Date: 28Mar 2017

The judiciary – lacking the power of the sword or the purse string – is nevertheless viewed as the bedrock of constitutional rule in democratic countries. Despite the occasional political storms swirling around it, its accepted role as a neutral umpire is never subverted. The story in many Asian countries is vastly different. This Lecture will explore the varied experience of the judiciary in selected Asian countries and the many challenges confronting it as the courts and judges seek to perform their role in society in accordance with their judicial oath. The Lecture will also highlight the importance of judicial independence and discuss the lessons that can be learned from crises which have afflicted the judiciary in the Asian region.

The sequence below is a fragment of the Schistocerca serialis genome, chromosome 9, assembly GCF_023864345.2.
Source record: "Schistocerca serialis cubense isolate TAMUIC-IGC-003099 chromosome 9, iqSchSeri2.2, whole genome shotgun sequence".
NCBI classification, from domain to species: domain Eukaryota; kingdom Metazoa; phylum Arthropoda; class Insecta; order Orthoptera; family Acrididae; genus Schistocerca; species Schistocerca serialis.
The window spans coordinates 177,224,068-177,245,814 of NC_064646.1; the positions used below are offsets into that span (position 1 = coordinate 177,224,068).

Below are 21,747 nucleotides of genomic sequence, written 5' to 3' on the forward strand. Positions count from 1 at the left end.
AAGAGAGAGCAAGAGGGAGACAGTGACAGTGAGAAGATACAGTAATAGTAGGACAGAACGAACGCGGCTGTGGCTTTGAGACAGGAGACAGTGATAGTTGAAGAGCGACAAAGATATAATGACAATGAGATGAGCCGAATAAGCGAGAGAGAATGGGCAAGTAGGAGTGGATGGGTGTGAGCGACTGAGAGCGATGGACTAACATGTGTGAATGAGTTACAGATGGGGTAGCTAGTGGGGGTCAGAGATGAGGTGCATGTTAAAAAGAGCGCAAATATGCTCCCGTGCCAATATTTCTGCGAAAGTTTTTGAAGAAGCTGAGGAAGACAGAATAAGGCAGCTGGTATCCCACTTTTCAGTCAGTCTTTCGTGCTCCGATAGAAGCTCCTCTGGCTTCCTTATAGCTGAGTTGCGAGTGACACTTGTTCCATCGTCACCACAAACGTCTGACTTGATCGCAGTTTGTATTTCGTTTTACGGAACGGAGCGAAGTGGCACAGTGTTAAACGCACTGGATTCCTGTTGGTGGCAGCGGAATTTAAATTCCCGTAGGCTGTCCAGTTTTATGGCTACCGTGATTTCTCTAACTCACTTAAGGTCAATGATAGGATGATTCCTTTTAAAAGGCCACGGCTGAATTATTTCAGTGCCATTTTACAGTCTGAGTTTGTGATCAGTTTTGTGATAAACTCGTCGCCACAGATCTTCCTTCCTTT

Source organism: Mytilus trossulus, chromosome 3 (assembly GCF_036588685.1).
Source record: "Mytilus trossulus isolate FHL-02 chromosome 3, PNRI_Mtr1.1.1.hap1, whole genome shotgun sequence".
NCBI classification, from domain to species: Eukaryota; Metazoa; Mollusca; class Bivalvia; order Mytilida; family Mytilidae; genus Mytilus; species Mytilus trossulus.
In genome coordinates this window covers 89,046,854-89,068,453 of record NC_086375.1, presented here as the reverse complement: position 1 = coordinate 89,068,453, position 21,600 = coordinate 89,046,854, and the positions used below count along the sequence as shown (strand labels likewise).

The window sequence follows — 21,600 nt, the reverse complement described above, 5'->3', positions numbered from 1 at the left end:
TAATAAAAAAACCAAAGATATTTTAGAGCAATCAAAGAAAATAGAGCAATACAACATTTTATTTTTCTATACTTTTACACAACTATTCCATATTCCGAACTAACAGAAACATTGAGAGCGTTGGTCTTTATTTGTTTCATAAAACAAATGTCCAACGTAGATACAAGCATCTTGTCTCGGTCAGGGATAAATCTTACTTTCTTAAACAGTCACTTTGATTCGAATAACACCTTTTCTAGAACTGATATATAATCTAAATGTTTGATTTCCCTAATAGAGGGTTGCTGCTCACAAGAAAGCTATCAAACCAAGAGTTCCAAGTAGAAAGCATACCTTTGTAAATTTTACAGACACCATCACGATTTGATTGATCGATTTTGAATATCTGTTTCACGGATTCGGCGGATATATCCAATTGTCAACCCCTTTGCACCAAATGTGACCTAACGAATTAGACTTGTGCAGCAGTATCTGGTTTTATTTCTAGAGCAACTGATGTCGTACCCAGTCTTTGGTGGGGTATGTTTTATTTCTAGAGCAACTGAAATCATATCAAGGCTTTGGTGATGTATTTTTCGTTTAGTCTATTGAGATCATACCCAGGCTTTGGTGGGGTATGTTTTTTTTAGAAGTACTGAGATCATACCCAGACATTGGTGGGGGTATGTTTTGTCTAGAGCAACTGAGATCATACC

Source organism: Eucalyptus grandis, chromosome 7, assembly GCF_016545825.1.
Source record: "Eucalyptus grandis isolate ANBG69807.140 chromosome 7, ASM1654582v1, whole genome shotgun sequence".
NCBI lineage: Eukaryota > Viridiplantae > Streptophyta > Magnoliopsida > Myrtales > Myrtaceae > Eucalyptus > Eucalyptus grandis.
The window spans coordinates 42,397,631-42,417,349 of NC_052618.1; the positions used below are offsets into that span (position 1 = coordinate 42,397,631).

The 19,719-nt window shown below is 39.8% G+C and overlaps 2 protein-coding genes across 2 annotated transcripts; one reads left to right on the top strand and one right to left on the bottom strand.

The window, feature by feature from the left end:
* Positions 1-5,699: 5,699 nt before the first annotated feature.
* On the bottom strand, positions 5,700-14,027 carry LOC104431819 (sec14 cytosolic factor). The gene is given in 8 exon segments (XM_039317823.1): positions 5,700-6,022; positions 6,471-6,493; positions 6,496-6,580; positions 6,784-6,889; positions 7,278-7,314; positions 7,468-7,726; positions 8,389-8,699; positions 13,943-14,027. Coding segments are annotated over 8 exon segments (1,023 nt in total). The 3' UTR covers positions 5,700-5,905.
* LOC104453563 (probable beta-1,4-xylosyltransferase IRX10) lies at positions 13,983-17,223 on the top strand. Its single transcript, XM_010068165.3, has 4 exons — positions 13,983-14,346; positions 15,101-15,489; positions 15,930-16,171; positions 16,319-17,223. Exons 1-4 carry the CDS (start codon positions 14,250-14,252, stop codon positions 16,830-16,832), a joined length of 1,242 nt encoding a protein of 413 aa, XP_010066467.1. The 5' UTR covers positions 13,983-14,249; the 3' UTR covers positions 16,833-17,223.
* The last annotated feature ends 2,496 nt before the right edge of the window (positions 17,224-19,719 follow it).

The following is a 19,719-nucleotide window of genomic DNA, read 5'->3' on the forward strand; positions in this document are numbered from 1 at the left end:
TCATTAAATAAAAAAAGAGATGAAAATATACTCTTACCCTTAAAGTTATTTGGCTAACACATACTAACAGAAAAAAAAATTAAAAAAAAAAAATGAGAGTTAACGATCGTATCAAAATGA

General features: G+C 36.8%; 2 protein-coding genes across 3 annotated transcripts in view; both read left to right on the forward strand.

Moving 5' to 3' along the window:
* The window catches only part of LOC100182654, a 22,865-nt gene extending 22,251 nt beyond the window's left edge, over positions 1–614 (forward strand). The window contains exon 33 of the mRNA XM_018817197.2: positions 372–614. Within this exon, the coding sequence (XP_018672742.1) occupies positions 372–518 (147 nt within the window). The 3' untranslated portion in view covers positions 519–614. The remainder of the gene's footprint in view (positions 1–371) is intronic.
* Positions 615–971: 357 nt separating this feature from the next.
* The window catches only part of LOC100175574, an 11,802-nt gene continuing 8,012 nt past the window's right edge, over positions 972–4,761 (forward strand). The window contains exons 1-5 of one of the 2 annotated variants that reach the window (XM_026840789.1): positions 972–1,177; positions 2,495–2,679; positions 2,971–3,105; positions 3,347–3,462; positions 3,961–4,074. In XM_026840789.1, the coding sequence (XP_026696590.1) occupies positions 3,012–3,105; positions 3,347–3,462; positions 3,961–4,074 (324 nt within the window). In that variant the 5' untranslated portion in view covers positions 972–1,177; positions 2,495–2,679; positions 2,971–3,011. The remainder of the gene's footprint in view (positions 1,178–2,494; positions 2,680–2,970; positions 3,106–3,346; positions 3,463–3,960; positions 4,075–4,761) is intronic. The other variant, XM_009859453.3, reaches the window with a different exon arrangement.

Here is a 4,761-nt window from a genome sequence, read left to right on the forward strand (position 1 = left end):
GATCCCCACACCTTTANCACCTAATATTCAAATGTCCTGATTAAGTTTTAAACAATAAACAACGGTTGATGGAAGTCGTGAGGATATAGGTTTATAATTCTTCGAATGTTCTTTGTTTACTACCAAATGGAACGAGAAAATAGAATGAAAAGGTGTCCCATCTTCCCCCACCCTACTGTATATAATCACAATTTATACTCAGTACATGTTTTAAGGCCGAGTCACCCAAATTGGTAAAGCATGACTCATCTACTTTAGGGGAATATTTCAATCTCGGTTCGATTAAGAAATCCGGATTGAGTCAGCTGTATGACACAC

Emeritus Professor Hoong Phun (HP) Lee, from 1995-2014, held the Sir John Latham Chair of Law at Monash University, where he had also served as the Deputy Dean and Acting Dean. Professor Lee’s many publications include Constitutional Conflicts in Contemporary Malaysia (2nd ed, OUP 2017), The Australian Judiciary (2nd ed, CUP 2013) and Judiciaries in Comparative Perspective (CUP 2011). He is currently co-editing a book on Asia-Pacific Judiciaries: Independence, Impartiality and Integrity (forthcoming, CUP). He was awarded the Australian Press Council Medal in 2011. In 2015, he was appointed Emeritus Professor of Law at Monash University.